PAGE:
When ethics trump economics
Ajnesh Prasad was in the West Bank when his profound curiosity about human motivation struck again. The Royal Roads associate professor wanted to know why he kept meeting people who, according to logic, shouldn’t have been there.
“I was somewhat bewildered by the presence of ethnic Palestinian entrepreneurs who held passports from more institutionally stable countries such as the United States, Canada and the United Kingdom,” Prasad says. “I wanted to understand why these individuals elected to return to Palestine and endure the precarious conditions to pursue entrepreneurial ventures.”
Prasad, who researches in the university’s School of Business, was recently selected as Canada Research Chair in Innovative Organizational Practice to explore this phenomenon over the next five years in four developing areas: Mexico, Fiji, Palestine and Libya.
He will study the motivation of entrepreneurs who have emigrated from these areas to more economically advantaged places and then return home to pursue business ventures. He and his team will explore how these entrepreneurs define success and how they create institutional change in their homelands. The research will explore how to best build opportunities between countries and help create sustainable entrepreneurship.
He says his initial research in Palestine led him to a surprising conclusion and a path forward.
“Ultimately, I found the decision of these entrepreneurs to return to their country of origin was motivated more by ideology than economics,” Prasad says. “I want to comprehensively unpack this phenomenon and I am thrilled that the Canada Research Chair award will provide me with the opportunity to do so.”
Prasad has been granted a Tier 2 Chair, awarded to exceptional emerging researchers recognized by their peers as potential leaders in their fields. The award, worth $100,000 a year, funds research by the chair and a team of academics, and has a five-year renewable term.
He was originally drawn to Palestine as a place to conduct research because of his own perceived detachment from its politics and conflicts. But once there, the power imbalance Palestinians face touched him profoundly.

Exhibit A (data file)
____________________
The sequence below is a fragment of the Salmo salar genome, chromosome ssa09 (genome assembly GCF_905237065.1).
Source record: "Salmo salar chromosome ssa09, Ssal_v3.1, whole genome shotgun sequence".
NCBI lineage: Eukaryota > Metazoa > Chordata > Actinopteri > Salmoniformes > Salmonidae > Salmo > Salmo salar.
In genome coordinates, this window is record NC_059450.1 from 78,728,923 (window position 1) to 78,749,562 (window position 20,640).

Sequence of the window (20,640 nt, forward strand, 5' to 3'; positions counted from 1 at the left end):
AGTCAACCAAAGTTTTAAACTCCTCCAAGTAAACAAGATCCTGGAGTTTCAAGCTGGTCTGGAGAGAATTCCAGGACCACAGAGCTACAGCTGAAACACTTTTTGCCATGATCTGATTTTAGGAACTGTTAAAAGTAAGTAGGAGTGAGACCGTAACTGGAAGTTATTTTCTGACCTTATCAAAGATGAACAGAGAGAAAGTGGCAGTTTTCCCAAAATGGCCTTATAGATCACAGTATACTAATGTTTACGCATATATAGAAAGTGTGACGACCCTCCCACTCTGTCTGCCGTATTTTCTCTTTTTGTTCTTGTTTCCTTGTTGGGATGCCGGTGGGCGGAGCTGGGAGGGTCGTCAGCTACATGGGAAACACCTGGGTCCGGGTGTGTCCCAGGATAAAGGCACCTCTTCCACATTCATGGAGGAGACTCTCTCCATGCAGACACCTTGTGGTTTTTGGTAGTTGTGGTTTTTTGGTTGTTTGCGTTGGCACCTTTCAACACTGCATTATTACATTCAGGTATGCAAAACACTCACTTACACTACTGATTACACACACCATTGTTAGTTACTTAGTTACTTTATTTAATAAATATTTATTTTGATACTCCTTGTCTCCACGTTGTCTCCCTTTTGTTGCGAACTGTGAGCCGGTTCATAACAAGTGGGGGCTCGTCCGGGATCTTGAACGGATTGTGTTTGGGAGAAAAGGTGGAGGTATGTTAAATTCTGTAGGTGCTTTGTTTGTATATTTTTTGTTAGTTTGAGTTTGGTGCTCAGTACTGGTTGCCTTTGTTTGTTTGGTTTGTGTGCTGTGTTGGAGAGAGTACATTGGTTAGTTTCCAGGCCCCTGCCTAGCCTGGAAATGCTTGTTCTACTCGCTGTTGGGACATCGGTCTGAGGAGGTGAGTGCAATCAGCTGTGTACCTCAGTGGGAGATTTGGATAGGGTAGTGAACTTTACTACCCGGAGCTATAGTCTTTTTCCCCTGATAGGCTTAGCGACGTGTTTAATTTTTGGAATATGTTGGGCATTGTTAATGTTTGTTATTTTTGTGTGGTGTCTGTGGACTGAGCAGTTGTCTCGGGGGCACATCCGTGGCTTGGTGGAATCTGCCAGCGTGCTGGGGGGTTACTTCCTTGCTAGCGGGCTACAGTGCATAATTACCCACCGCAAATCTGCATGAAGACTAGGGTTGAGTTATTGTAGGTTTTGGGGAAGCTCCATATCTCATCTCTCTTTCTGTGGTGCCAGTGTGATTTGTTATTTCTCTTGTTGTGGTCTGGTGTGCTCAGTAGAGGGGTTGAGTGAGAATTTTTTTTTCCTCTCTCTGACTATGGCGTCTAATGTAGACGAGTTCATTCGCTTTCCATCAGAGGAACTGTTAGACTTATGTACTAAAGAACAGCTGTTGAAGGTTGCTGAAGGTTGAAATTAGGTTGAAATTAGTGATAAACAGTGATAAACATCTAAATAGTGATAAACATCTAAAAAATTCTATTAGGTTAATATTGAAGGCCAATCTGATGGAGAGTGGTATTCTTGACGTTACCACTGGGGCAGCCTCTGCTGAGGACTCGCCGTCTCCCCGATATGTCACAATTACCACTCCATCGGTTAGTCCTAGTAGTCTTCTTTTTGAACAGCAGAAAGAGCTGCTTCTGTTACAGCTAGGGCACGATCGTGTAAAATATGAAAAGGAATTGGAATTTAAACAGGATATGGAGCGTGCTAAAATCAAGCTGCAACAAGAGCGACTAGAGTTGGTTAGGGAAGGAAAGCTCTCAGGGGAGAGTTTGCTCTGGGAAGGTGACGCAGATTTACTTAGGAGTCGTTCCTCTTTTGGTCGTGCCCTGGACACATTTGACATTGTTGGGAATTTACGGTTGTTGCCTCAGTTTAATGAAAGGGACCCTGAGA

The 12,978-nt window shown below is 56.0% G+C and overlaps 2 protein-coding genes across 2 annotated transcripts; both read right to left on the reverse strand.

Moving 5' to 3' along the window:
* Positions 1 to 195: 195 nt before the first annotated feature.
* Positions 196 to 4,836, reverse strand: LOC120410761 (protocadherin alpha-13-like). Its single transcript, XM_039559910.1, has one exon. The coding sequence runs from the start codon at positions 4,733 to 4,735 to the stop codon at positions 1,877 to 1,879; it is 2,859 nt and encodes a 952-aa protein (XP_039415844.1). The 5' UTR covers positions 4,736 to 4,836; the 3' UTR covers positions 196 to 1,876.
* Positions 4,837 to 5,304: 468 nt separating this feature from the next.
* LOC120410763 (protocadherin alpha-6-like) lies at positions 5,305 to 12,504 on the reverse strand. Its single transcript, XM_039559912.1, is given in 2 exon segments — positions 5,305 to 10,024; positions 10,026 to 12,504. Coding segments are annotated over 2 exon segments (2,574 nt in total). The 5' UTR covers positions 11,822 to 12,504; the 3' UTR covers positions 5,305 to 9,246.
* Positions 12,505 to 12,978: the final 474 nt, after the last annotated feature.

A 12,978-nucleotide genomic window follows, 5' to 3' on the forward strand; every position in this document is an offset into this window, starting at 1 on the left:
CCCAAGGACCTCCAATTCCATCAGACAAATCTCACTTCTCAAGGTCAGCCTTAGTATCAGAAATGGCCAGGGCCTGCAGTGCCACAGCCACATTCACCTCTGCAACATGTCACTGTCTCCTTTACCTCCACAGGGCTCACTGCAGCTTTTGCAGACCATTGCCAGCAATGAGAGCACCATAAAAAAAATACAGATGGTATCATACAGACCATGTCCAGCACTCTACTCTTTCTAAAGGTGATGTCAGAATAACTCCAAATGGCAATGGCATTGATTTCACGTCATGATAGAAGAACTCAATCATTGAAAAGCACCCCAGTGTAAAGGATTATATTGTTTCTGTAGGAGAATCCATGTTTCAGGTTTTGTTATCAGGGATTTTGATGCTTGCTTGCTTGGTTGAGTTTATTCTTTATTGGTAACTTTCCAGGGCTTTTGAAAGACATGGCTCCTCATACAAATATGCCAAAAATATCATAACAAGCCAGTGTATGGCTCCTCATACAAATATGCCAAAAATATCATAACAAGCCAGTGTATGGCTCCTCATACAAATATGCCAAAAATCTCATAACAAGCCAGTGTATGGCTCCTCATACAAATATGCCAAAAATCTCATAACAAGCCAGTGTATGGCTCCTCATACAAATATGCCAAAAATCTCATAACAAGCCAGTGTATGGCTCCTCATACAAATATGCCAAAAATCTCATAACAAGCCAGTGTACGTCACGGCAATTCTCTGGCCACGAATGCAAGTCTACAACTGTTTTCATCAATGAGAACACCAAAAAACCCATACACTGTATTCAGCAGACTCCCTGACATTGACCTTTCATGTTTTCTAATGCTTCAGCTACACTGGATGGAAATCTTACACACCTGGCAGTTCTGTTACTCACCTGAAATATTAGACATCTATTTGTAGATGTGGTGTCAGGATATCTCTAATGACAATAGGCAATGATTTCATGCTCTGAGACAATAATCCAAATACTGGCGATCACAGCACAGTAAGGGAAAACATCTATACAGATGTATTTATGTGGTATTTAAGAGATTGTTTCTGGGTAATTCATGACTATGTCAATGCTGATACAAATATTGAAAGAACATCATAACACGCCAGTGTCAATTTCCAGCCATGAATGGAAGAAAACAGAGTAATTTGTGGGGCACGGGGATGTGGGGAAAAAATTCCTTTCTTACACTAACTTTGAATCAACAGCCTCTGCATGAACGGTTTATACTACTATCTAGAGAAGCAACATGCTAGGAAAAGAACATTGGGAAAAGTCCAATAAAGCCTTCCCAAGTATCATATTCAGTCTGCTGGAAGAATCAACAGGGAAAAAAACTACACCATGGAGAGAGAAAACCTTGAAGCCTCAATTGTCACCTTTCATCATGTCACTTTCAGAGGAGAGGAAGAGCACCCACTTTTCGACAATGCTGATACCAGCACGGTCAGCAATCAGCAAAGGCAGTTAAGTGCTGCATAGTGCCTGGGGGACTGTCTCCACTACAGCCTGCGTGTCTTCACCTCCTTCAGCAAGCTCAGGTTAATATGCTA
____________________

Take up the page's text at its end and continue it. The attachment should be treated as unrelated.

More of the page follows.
“Palestinians are truly incredible,” he says. “Even while living under some of the most inhumane circumstances imaginable, they persevere, illuminate resilience, and never fail to be hospitable, generous and kind.”
Mexico, Libya and Fiji were chosen for the project because they have a similar culture of diaspora with cases of entrepreneurs choosing to return home for business ventures.
Prasad and his team will conduct interviews with entrepreneurs and collect other information and data. During the life of the project, he will work with a team of graduate students and a doctoral candidate, helping newer researchers acquire important experience.
The ultimate goal of Prasad’s research is to open pathways of understanding for those engaged in international entrepreneurship and to create knowledge that leads to sustainable ventures.
The chair’s focus is particularly appropriate for Prasad, an organizational management expert who critically examines why people think what they think and do what they do.
“My research interests broadly span the areas of entrepreneurship, gender and diversity issues in organizations,” he says. “I think that we as scholars can learn so much from those individuals in society who have experienced social marginalization in one form or another. Such individuals often present insights that are not often captured by members of the mainstream or the privileged class.”
Prasad is also committed to using his scholarship as a disrupting factor within the study and practice of business. He explores not only how business can help others as in his CRC research, but how it can harm human beings as well, especially those disenfranchised due to their race, gender, sexual orientation, class or religion.
He even questions the business school experience itself. His edited book, Contesting Institutional Hegemony in Today’s Business Schools, published by Emerald in 2016, explores the experience of the doctoral business student.
He says the interdisciplinary research focus at Royal Roads and the work of his colleagues give him inspiration and permission to explore where his curiosity takes him.
“The academics here routinely subvert traditional disciplinary boundaries. I borrow ideas from sociology, anthropology, history, political science, philosophy and other disciplines,” he says. “I do not consider myself to be a traditional business school professor; I see myself as a social scientist who just happens to be interested in understanding various facets of organizations and organizing.”
This profile was developed with the assistance of the Research Support Fund and will be included in the forthcoming 2018 Research in Action publication featuring Royal Roads University faculty and student research.